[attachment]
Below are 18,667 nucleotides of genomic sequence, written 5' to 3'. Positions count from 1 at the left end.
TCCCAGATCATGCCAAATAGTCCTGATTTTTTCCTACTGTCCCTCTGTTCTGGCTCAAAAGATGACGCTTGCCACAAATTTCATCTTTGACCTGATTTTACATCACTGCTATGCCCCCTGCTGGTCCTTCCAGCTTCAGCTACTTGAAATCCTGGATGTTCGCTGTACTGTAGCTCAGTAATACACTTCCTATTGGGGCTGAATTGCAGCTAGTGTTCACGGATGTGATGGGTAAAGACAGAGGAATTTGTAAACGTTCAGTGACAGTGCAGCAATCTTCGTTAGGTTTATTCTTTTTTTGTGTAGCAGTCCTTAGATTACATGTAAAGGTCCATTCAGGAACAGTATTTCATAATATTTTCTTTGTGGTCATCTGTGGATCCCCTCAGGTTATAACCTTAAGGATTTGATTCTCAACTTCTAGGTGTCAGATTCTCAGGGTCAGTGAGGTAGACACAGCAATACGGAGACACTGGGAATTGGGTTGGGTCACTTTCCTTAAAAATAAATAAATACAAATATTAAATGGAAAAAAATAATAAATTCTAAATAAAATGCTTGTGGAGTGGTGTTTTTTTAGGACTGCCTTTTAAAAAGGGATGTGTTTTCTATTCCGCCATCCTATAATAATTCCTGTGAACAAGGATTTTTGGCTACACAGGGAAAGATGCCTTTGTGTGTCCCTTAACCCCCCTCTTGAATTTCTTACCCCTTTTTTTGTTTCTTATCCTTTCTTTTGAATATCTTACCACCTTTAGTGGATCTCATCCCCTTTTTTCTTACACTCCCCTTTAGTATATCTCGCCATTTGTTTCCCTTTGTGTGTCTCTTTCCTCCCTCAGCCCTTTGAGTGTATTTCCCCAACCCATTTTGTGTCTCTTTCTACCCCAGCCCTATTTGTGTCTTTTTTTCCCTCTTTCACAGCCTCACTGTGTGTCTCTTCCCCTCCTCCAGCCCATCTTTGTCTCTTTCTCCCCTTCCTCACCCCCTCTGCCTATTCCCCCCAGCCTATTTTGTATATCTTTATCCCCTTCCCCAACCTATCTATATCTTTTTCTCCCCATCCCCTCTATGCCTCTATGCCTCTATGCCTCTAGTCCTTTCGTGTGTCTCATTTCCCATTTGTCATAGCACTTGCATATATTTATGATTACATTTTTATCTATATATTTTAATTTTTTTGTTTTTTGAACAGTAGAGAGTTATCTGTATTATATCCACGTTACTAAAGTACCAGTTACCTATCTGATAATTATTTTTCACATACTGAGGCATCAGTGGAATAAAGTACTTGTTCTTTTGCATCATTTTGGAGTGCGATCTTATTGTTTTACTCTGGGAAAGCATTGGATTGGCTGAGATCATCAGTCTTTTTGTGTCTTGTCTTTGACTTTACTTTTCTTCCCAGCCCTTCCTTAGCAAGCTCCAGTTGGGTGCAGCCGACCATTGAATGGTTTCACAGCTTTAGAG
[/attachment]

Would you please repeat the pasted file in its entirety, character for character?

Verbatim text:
Below are 18,667 nucleotides of genomic sequence, written 5' to 3'. Positions count from 1 at the left end.
TCCCAGATCATGCCAAATAGTCCTGATTTTTTCCTACTGTCCCTCTGTTCTGGCTCAAAAGATGACGCTTGCCACAAATTTCATCTTTGACCTGATTTTACATCACTGCTATGCCCCCTGCTGGTCCTTCCAGCTTCAGCTACTTGAAATCCTGGATGTTCGCTGTACTGTAGCTCAGTAATACACTTCCTATTGGGGCTGAATTGCAGCTAGTGTTCACGGATGTGATGGGTAAAGACAGAGGAATTTGTAAACGTTCAGTGACAGTGCAGCAATCTTCGTTAGGTTTATTCTTTTTTTGTGTAGCAGTCCTTAGATTACATGTAAAGGTCCATTCAGGAACAGTATTTCATAATATTTTCTTTGTGGTCATCTGTGGATCCCCTCAGGTTATAACCTTAAGGATTTGATTCTCAACTTCTAGGTGTCAGATTCTCAGGGTCAGTGAGGTAGACACAGCAATACGGAGACACTGGGAATTGGGTTGGGTCACTTTCCTTAAAAATAAATAAATACAAATATTAAATGGAAAAAAATAATAAATTCTAAATAAAATGCTTGTGGAGTGGTGTTTTTTTAGGACTGCCTTTTAAAAAGGGATGTGTTTTCTATTCCGCCATCCTATAATAATTCCTGTGAACAAGGATTTTTGGCTACACAGGGAAAGATGCCTTTGTGTGTCCCTTAACCCCCCTCTTGAATTTCTTACCCCTTTTTTTGTTTCTTATCCTTTCTTTTGAATATCTTACCACCTTTAGTGGATCTCATCCCCTTTTTTCTTACACTCCCCTTTAGTATATCTCGCCATTTGTTTCCCTTTGTGTGTCTCTTTCCTCCCTCAGCCCTTTGAGTGTATTTCCCCAACCCATTTTGTGTCTCTTTCTACCCCAGCCCTATTTGTGTCTTTTTTTCCCTCTTTCACAGCCTCACTGTGTGTCTCTTCCCCTCCTCCAGCCCATCTTTGTCTCTTTCTCCCCTTCCTCACCCCCTCTGCCTATTCCCCCCAGCCTATTTTGTATATCTTTATCCCCTTCCCCAACCTATCTATATCTTTTTCTCCCCATCCCCTCTATGCCTCTATGCCTCTATGCCTCTAGTCCTTTCGTGTGTCTCATTTCCCATTTGTCATAGCACTTGCATATATTTATGATTACATTTTTATCTATATATTTTAATTTTTTTGTTTTTTGAACAGTAGAGAGTTATCTGTATTATATCCACGTTACTAAAGTACCAGTTACCTATCTGATAATTATTTTTCACATACTGAGGCATCAGTGGAATAAAGTACTTGTTCTTTTGCATCATTTTGGAGTGCGATCTTATTGTTTTACTCTGGGAAAGCATTGGATTGGCTGAGATCATCAGTCTTTTTGTGTCTTGTCTTTGACTTTACTTTTCTTCCCAGCCCTTCCTTAGCAAGCTCCAGTTGGGTGCAGCCGACCATTGAATGGTTTCACAGCTTTAGAG